Although definitely steeped in elements of epic fantasy, and wholly dependent upon a complex mythology, City of Stairs is really an urban fantasy, one set in alternate universe that's on the cusp of an industrial revolution. Robert Jackson Bennett actually dabbles in a lot of different genres here, including those of mystery and the political thriller, but he successfully ties it all together in a surprisingly cohesive whole.
The story opens rather simply, with Shara Thivani arriving in Bulikov to investigate the death of Efrem Pangyui, a renowned Saypuri historian. There's a lot more going on here than just a simple murder, however, and it's all tied to a history of conquest, occupation, and the wholesale destruction of an entire culture. It's a conquest that extends so far as to have murdered the gods that once watched over the land of Bulikov, and to have reshaped the entire landscape through the chaos of the Blink - a catastrophic, anti-miraculous sort of event that coincided with the death of gods and the destruction of their works.
Set against that wondrously complex backdrop, we have a woman who is far more than who she initially appears. Shara is a spy, a young woman banished from home due to her overzealous nature, and who has a past romantic connection to an influential figure in the burgeoning rebellion. As we later discover, however, she actually has an even deeper, even older connection to Bulikov, with a heritage that has the potential to mark her as the darkest of villains should it be revealed. At her side is Sigrud, the strange, largely silent giant from the North who accompanies everywhere. There are a lot of hints and suggestions as to his back story scattered throughout the tale, but the true depth of his history is quite impressive once it's revealed - and he, ultimately, plays a larger role as hero than even Shara. In fact, his call to arms in the final act is the highlight of the entire novel.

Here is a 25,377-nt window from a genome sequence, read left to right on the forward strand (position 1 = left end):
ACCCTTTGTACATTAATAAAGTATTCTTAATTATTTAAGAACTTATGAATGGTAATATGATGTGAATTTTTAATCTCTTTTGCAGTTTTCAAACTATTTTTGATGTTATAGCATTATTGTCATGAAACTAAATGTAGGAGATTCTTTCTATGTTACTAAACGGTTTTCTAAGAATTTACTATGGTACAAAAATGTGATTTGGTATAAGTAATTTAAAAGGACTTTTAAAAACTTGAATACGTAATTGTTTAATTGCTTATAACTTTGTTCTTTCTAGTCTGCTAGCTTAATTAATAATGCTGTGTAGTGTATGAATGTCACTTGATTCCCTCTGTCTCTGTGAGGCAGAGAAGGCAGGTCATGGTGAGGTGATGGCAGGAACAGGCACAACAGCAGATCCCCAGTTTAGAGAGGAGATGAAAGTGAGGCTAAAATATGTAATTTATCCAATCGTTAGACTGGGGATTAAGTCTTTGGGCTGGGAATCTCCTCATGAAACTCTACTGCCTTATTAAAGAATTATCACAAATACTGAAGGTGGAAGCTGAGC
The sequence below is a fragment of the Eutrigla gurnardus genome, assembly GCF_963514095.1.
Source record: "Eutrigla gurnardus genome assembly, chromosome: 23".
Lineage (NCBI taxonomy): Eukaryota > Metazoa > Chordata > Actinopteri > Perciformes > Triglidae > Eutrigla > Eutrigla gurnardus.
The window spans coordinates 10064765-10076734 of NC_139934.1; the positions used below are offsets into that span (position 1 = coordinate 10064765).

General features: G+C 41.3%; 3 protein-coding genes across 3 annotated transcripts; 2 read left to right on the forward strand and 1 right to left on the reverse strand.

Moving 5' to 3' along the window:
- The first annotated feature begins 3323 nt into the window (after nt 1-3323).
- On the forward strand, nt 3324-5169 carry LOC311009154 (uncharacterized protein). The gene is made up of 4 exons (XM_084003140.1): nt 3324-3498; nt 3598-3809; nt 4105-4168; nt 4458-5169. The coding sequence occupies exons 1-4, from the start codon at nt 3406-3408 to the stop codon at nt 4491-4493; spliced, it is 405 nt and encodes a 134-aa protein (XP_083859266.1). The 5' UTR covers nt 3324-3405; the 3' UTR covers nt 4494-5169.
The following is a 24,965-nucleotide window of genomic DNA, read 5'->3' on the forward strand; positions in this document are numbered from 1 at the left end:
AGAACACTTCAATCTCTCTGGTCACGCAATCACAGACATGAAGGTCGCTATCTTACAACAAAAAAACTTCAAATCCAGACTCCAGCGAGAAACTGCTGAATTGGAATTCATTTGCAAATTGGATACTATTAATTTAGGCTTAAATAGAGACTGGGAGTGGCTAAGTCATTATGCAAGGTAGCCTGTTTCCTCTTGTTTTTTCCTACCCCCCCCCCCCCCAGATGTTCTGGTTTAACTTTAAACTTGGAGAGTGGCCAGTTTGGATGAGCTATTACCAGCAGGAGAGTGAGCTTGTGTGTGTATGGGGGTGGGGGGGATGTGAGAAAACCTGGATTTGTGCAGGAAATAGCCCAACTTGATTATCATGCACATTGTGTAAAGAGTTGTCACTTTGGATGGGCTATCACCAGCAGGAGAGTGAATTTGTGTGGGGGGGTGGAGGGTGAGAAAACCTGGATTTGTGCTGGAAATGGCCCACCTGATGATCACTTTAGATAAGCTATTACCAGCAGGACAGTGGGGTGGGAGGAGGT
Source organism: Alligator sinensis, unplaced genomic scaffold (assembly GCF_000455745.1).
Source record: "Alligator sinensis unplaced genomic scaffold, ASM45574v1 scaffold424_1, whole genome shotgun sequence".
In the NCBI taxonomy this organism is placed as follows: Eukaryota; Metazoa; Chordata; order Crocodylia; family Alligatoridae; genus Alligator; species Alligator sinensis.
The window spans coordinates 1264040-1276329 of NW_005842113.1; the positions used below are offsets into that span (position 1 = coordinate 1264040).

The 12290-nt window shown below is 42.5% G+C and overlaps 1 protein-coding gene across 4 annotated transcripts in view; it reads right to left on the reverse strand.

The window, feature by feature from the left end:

As much as this is a tale of people and politics, it's also one of gods and magic. In that sense, the world building here is absolutely astounding. Bennett builds a complex pantheon of gods and goddesses, with diverse cultural practices that evolved from their worship. I love what he did with the idea of edicts and rites, of rules and commandments, particularly later in the tale when he begins to explore just how much we shape the gods, and how much they shape us. Although presumed long dead, there's still a question as to the fate of the gods, with miraculous items and rites still having power, despite being suppressed and hidden away in a mysterious warehouse that puts Area 51 to shame. That warehouse plays a key role in the tale, but to say more would be to spoil the adventure.
What's perhaps most impressive is the fact that Bennett successfully manages to reveal the true fate of the divinities, drawing them into the story as both a driving force and a dividing question of doubt, creating a climax that surprises, amazes, and entertains. Considering how magical the entire novel is, with an entire continent completely conquered and brutally reshaped by the Blink, it's actually a relief to discover that it wasn't all merely window dressing. Bennett pulls together all the myths, all the cultures, and all the social/political conflicts in a resolution that may be a bit too tidy for some, but which works beautifully.
All-in-all, City of Stairs is a remarkable book, a multi-genre crossover success that is sure to appeal to a wide range of audiences. It's impressive in both scope and range, with strong characters, an even stronger mythology, and some inventive conflicts and action sequences. As philosophical as it is entertaining, it's a book that I suspect will be making a lot of year-end best-of lists.
Paperback, 464 pages
Expected publication: September 9th 2014 by Broadway Books